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Case Study

How Family Care Specialists built a pipeline to increase workforce diversity

15 Minute Read


    The challenge

    In 1988, leaders at Family Care Specialists (FCS) Medical Group wanted to address the underrepresentation of Latinx (a gender-neutral term for people of Latino origin) people in health professions and leadership roles in East Los Angeles, California, while also addressing the local shortage of health professionals. At the time, Latinx people made up 80% of the local population but only 8% of physicians. The physician-to-patient ratio was 1:3,700, making the locality a federal Critical Health Professions Shortage Area.

    The organization

    FCS Medical Group has a high-quality safety net practice with four locations and over 120 staff, an independent physician association (FCS IPA) with a network of more than 340 physicians, and a family medicine residency program at Adventist Health White Memorial (AHWM) Medical Center, a safety net hospital. FCS serves 30,000 people in East Los Angeles. FCS operates health workforce programs to increase diversity, ensure placement of graduates in underserved areas, and develop future leaders.

    The approach

    In 1988, FCS established a family medicine residency program to recruit and retain graduates in medically underserved communities. FCS also partnered with local high schools, colleges, and community organizations to establish a health professions pipeline to support underrepresented minority students in pursuing clinical roles. FCS links students with academic enrichment programs, research opportunities, meaningful employment, and mentorship, among other supports.

    The result

    FCS has graduated 226 physicians from the AHWM family medicine residency program, 67% of whom resulted directly or indirectly from their pipeline program and 65% of whom identify as underrepresented minorities (URMs). And 30% of those graduates are in leadership positions. Health plans, medical groups, and health systems look to FCS as an exemplar in developing workforce programs to increase diversity in the medical professions and address physician shortages. FCS was the winner of Advisory Board’s 2021 Innovation Showcase: Strategies to Advance Diversity for their workforce development programs.



    How FCS established a health professions pipeline so they could grow their own clinicians and leaders

    In response to a critical physician shortage and a desire to increase Latinx representation in the clinical workforce, FCS established a family medicine residency and health professions pipeline to support students from high school to residency to medical practice and equip them with advocacy skills to serve as physician leaders after residency.


    The five components

    FCS health professions pipeline has been in the works for over 30 years. These five components constitute the keys to their approach since 1988.

    • Component

      Establish family medicine residency program to train new doctors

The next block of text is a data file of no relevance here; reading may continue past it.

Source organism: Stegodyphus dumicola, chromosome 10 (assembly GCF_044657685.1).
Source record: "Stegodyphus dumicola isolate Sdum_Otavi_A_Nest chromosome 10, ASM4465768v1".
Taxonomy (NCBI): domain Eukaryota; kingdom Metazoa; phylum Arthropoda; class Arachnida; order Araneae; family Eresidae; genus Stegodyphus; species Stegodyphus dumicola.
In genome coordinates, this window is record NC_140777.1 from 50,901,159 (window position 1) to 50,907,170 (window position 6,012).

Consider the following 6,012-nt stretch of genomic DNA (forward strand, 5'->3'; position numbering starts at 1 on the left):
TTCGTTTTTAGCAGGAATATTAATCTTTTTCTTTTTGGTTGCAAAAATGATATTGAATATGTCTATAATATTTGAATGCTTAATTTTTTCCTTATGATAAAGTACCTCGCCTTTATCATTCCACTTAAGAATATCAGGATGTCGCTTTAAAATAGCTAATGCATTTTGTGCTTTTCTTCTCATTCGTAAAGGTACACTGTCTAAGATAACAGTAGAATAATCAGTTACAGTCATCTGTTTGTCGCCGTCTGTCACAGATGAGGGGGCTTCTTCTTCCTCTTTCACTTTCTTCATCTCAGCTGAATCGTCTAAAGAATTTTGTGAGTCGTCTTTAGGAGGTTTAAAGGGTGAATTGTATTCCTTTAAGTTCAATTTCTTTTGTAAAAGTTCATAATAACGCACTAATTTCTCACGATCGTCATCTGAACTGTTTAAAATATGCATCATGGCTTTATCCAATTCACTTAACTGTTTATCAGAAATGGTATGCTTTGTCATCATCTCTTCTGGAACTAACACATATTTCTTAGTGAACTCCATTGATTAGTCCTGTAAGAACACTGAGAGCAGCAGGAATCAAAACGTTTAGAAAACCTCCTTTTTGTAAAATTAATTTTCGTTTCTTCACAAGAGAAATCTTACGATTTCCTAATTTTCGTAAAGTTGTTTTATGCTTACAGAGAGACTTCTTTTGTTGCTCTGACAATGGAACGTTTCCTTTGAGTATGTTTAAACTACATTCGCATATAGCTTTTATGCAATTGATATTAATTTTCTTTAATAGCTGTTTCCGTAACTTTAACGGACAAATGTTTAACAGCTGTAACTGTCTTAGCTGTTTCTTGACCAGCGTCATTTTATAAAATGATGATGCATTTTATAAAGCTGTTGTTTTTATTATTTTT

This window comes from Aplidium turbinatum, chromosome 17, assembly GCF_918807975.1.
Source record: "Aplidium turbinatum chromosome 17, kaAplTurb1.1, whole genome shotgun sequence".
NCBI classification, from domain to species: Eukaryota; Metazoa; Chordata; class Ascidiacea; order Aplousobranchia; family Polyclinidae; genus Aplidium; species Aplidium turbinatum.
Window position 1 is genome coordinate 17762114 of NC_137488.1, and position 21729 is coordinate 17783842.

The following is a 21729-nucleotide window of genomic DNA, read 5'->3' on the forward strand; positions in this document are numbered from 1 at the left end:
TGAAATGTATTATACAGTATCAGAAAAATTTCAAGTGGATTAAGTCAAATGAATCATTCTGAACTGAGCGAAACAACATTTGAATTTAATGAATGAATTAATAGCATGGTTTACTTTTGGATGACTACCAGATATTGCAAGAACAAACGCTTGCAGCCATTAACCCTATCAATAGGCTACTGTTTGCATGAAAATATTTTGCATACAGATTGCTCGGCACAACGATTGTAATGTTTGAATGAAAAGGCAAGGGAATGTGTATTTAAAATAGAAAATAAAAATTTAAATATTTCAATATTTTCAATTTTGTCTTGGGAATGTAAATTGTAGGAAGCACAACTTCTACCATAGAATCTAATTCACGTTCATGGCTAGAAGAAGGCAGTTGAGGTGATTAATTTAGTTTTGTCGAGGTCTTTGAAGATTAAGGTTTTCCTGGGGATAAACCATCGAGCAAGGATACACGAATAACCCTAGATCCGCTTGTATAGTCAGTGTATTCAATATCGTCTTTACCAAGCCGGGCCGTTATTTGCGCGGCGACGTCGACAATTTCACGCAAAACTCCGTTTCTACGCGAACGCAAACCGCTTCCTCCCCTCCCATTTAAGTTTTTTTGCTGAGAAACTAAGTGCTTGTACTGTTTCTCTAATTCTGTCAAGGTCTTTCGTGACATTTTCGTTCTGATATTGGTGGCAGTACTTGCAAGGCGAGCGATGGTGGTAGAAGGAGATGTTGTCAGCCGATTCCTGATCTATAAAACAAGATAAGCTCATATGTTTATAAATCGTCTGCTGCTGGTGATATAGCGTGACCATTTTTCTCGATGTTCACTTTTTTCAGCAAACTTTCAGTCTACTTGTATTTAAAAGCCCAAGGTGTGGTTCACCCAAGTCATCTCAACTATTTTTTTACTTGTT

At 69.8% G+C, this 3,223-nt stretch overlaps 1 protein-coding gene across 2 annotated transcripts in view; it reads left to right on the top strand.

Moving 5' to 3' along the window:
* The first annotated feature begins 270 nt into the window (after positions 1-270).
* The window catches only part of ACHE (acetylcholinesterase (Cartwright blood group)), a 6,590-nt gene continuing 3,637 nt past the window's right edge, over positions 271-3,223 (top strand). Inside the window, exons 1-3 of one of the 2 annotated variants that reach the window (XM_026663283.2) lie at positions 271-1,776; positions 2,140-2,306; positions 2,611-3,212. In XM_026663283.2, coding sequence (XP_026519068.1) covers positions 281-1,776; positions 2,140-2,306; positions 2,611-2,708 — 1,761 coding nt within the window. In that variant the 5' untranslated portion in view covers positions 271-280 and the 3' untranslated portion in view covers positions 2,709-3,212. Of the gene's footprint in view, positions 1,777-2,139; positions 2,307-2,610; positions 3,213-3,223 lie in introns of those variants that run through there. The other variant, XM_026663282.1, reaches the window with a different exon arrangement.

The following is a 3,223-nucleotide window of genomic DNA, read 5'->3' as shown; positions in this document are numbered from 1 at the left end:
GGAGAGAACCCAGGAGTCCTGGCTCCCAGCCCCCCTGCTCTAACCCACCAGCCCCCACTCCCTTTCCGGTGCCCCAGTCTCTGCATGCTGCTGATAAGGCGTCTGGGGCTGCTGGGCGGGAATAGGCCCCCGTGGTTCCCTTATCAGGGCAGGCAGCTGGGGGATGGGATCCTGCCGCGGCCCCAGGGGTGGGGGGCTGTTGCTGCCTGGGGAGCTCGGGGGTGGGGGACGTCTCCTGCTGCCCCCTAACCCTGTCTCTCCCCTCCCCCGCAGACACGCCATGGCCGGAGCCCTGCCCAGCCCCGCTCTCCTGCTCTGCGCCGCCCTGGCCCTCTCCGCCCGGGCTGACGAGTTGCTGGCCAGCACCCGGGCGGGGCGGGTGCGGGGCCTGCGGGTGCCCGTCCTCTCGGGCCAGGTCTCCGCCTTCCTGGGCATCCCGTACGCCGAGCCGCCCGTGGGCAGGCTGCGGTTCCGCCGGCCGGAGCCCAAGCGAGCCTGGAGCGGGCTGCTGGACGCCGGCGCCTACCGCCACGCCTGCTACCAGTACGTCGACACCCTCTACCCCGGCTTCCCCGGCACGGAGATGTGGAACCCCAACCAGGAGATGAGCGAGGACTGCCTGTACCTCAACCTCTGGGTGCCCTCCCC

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    • Component

      Build school partnerships to grow the health professions pipeline

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    • Component

      Establish community partnerships to support students’ non-clinical needs

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    • Component

      Stay in touch with students to track outcomes

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    • Component

      Demonstrate value to potential funders to cement financial sustainability

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    How we know it’s working

    To date, FCS has trained 226 graduates in the AHWM family medicine residency program with:

    • 65% identifying as underrepresented minorities (URM)
    • 67% directly or indirectly resulting from the FCS pipeline, including six former high school students
    • 70% working in medically underserved areas
    • 19% remaining in the local East LA community
    • 30% holding leadership positions in health care

    The 2021-2022 cohort of 24 resident physicians is 50% Latinx, 30% Asian/Pacific Islander, 8% African American, and 12% White, and their two chief residents are Latinx women. FCS Medical Group now numbers 29 primary care providers—62% are of Latinx descent and 45% are women.

    Health plans and systems look to FCS as an exemplar in developing programs to increase diversity in the medical professions and address physician shortages. FCS won Advisory Board’s 2021 Innovation Showcase: Strategies to Advance Diversity for their efforts to advance representation in clinical and leadership roles in health care.

    What’s next

    In 2022, FCS plans to partner with the UCLA Center for the Study of Latino Health and Culture for a “Minority Physician Pathway to the C-Suite” project to expand the impact of their program with a focus on leadership development.

    In January 2022, health care services and technology company Altais, a subsidiary of Blue Shield of California, finalized an agreement to acquire FCS. Altais aims to learn from FCS’ cost-effective, high-quality model of caring for low-income patients. Altais will provide capital support and a suite of technological tools, including those that will bridge the digital divide for their patients. FCS’ six founding physicians will continue to lead the group.

    Supporting artifact

    Resources required to support student programs

    The table below offers an overview of the resources required to run FCS’ health professions pipeline activities. While not all of these resources are mandatory to start a similar model, these resources should be seen as goals for sustaining a similar approach.

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